Posted by Gian Sampson-Wild on
Yes. It was a crazy solution to disable the numeric access keys.
Posted by Robert Wellock on
Wow... thanks for mentioning the progress Opera has made. Although a every-day Opera user, I didn't knew they had improved it.
It looks so easy now, that perhaps I'm even going to finally start using those access keys.
Posted by Rene Saarsoo on
What a huge fuss about nothing! If you want the old behavior type the following in the address bar...
Locate the property name ui.key.contentAccess and set the value to 4. Numeric access keys now work
Posted by Spud on
Wow, Spud, it's as simple and as intuitive as that, eh?
Those disabled people: moaning all the time and too lazy to adjust their browser configuration!
Posted by bruce on
Thanks for the article. Of course, my Accesskey-Pad will suffer a lot.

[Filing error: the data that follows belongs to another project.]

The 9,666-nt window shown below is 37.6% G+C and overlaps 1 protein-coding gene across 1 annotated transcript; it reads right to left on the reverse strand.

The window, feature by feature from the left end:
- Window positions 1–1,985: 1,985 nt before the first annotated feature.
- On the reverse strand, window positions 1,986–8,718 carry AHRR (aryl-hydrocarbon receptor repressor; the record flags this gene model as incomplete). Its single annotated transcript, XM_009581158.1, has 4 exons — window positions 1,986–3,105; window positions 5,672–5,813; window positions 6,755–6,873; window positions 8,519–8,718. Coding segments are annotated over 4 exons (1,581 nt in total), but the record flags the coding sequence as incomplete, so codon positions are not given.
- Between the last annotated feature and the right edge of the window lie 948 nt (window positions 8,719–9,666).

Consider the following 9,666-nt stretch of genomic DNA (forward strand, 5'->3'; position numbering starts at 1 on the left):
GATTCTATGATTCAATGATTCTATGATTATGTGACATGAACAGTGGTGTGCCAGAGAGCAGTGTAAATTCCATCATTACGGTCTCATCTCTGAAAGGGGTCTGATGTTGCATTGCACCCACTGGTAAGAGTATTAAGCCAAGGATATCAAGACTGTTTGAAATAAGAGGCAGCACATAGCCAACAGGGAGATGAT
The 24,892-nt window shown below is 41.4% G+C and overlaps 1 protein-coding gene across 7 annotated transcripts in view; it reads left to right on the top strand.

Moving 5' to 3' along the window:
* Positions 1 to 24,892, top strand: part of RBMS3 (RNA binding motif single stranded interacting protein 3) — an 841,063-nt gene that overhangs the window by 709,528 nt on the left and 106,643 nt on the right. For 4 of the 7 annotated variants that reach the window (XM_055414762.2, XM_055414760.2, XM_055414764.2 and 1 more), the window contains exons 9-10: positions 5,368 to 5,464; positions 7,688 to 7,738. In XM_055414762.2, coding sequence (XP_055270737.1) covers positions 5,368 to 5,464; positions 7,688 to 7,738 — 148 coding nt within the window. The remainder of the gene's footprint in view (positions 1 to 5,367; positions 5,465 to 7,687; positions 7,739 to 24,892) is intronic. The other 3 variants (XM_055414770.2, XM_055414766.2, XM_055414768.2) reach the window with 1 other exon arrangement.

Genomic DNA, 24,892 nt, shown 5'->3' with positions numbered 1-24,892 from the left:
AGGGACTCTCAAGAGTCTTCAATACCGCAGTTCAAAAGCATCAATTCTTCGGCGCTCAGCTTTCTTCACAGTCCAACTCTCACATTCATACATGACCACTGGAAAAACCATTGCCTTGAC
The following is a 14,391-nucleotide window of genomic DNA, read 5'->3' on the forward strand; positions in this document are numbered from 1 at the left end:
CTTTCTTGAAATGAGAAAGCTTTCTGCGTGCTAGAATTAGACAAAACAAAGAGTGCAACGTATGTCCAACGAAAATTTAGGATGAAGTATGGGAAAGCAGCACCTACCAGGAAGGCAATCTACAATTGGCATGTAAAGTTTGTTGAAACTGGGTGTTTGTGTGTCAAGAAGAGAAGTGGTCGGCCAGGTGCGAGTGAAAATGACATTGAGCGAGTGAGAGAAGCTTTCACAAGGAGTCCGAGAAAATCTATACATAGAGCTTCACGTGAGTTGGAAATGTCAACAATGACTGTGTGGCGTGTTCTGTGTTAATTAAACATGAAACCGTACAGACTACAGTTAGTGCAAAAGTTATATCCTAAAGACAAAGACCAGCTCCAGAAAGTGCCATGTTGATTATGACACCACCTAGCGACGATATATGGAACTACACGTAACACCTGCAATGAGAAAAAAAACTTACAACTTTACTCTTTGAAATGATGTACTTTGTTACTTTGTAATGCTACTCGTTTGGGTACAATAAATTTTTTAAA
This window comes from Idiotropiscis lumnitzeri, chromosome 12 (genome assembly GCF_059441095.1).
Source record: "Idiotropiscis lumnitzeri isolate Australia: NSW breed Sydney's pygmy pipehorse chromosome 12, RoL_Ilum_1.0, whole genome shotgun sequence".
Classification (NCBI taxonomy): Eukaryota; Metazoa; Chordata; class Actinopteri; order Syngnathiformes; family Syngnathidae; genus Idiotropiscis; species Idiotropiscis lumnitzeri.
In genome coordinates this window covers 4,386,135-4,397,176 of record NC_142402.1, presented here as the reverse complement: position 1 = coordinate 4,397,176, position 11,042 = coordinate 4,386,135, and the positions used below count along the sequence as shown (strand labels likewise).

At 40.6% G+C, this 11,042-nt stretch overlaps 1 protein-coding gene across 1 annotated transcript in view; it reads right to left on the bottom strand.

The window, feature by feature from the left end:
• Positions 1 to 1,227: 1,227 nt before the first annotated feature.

I was always the opinion Firefox did the shortcut business correct. Hope for the future.
Posted by Jan Eric Hellbusch on
Interesting. Although, I'm just some vile scumbag that has left this tediously humdrum comment in the hope that my utterly worthless website will be discovered by search engines.
Posted by Dasu on
It's not a "nothing" issue. Changing a default behavior is a big deal for some, especially when they don't know it has changed, don't know where to find out what broke, and don't know the simple fix you told us about.
Sorta like removing all the braille markings from the elevators.
Posted by Bob Easton on
Fortunately for me, my clients thus far have all been from the US. That means I don't have any laws that directly govern their sites' accessibility requirements. I have, however, used numeric accesskeys on several sites to avoid colliding with browser shortcut keys.
So what are we to do about this until Mozilla un-breaks its browser? With legal ramifications looming over their heads, I'm sure developers from some other countries must be looking for solutions. Any solid ones found at this point?
@Thom Shannon: The problem with relying on an extension for accessibility is the same as the problem with relying on a plugin for site navigation. If your site's visitors don't happen to have the extension, you're back to square one.
Posted by Adam Messinger on